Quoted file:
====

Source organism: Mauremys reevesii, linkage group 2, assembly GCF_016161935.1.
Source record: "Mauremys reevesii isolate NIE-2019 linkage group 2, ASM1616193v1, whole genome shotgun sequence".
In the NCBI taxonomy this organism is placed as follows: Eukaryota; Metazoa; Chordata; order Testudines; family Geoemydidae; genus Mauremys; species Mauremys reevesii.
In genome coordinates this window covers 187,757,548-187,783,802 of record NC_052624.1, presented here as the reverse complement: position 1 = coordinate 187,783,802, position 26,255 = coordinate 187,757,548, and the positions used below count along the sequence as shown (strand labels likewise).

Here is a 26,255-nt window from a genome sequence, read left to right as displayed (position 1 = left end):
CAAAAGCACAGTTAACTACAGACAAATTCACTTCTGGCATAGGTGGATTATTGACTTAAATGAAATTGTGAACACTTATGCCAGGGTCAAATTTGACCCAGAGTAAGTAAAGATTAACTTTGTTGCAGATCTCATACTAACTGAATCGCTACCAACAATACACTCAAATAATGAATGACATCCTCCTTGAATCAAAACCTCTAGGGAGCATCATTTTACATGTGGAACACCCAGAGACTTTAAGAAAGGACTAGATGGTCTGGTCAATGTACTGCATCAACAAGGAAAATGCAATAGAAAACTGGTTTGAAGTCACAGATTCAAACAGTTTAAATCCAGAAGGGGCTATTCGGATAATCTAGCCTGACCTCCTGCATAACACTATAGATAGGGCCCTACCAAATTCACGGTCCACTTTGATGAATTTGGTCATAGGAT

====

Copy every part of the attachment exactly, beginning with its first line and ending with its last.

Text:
Source organism: Mauremys reevesii, linkage group 2, assembly GCF_016161935.1.
Source record: "Mauremys reevesii isolate NIE-2019 linkage group 2, ASM1616193v1, whole genome shotgun sequence".
In the NCBI taxonomy this organism is placed as follows: Eukaryota; Metazoa; Chordata; order Testudines; family Geoemydidae; genus Mauremys; species Mauremys reevesii.
In genome coordinates this window covers 187,757,548-187,783,802 of record NC_052624.1, presented here as the reverse complement: position 1 = coordinate 187,783,802, position 26,255 = coordinate 187,757,548, and the positions used below count along the sequence as shown (strand labels likewise).

Here is a 26,255-nt window from a genome sequence, read left to right as displayed (position 1 = left end):
CAAAAGCACAGTTAACTACAGACAAATTCACTTCTGGCATAGGTGGATTATTGACTTAAATGAAATTGTGAACACTTATGCCAGGGTCAAATTTGACCCAGAGTAAGTAAAGATTAACTTTGTTGCAGATCTCATACTAACTGAATCGCTACCAACAATACACTCAAATAATGAATGACATCCTCCTTGAATCAAAACCTCTAGGGAGCATCATTTTACATGTGGAACACCCAGAGACTTTAAGAAAGGACTAGATGGTCTGGTCAATGTACTGCATCAACAAGGAAAATGCAATAGAAAACTGGTTTGAAGTCACAGATTCAAACAGTTTAAATCCAGAAGGGGCTATTCGGATAATCTAGCCTGACCTCCTGCATAACACTATAGATAGGGCCCTACCAAATTCACGGTCCACTTTGATGAATTTGGTCATAGGAT